Although it is hard to accept, many things in our bodies change with age. One of these is the ability of the skin to regenerate. Old skin is just not as good as young skin at healing wounds, but the underlying mechanisms are largely unknown.
A new study published in the Journal of Cell Biology by Daisuke Nanba and colleagues, from Tokyo Medical and Dental University have found that the ability of skin stem cells to heal wounds is linked with their ability to move towards the injury. Their study identified the signaling pathway of Epidermal growth factor receptor (EGFR) and COL17A1 as key players in the regulation of motility.
Skin stem cells, also called keratinocyte stem cells, are the ones responsible for skin regeneration and wound closure through a process called re-epithelialization. The lead author of the study Daisuke Nanba explains that: “Live-imaging and computer simulation experiments showed that human skin stem cells’ motility is coupled with their proliferative and regenerative capacity and old stem skin cells have significantly reduced motility.”
They compared the wound healing and proliferative ability of skin stem cells derived from young mice and aged mice, and found that the molecule EGFR drives skin stem cell motility and that EGFR signaling is reduced in old stem cells. This molecule acts by preventing the degradation of a specific type of collagen, called COL17A1, necessary to hold the layers of the skin together.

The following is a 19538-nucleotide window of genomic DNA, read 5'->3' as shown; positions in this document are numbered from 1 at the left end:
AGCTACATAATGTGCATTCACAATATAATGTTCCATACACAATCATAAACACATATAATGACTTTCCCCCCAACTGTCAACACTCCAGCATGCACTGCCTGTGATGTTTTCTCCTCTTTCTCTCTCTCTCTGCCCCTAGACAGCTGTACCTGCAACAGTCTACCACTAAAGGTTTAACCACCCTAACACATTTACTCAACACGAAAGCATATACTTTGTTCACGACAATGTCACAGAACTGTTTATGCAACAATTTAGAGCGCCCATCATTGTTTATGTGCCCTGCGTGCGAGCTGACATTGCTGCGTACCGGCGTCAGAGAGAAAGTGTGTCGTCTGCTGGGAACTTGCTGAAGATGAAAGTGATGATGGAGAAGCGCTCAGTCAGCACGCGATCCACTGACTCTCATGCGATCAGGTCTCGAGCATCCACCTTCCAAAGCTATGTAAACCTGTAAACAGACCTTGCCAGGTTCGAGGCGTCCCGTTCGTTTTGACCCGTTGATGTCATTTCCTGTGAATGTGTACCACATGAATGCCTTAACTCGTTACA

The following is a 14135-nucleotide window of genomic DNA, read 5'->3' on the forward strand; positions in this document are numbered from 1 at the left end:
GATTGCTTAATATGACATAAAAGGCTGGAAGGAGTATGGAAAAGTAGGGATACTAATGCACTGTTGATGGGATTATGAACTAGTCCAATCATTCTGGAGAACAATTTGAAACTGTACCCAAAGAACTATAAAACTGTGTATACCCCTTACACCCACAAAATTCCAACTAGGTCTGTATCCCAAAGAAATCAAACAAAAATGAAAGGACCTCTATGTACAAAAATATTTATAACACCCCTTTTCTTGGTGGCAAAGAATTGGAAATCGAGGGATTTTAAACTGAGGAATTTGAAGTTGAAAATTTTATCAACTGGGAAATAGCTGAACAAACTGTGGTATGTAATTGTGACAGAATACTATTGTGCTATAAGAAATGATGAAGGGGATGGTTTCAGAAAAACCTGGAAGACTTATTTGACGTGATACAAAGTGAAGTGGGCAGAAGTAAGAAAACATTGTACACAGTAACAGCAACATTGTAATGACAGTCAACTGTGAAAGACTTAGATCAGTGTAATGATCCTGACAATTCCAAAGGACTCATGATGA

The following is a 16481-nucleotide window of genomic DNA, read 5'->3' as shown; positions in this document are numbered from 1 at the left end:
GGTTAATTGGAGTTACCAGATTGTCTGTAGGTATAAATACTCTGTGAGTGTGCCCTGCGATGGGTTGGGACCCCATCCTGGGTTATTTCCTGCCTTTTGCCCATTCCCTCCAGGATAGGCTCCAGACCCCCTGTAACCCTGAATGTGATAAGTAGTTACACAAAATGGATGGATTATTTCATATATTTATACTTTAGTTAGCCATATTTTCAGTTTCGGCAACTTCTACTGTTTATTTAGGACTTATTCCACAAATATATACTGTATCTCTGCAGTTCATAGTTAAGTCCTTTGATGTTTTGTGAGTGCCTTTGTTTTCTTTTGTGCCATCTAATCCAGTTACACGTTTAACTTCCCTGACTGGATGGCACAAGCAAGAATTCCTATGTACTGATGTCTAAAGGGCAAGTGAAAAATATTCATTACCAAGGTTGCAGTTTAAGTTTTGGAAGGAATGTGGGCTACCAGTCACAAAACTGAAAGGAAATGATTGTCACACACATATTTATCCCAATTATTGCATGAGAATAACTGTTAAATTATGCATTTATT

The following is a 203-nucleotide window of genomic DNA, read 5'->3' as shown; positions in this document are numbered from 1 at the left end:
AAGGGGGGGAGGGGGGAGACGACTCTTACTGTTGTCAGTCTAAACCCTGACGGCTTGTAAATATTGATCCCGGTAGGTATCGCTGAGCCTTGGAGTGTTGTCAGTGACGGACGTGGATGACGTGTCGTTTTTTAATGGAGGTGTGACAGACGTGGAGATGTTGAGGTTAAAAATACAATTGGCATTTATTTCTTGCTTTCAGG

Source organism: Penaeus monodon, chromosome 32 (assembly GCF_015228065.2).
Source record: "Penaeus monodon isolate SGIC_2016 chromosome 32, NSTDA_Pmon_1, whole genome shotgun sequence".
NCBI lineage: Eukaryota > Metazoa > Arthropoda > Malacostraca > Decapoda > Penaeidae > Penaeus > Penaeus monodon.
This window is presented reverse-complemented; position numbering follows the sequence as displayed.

COL17A1 coordinates the movement of skin stem cells towards the injury site by regulating actin and keratin filament networks in the cells. The researchers found that with aging there is a decrease in EGFR signaling leading to lower levels of COL17A1 and skin stem cells, which lead to decreased re-epithelialization.
All of these factors can lead to the development of chronic nonhealing disorders, such as diabetic ulcers and pressure sores.
The research findings could lead to new treatment options for these type of conditions by targeting the EGFR-COL17A1 axis.
Tokyo Medical and Dental University. “Skin stem cells get moving for enhanced skin regeneration.” ScienceDaily. ScienceDaily, 15 October 2021.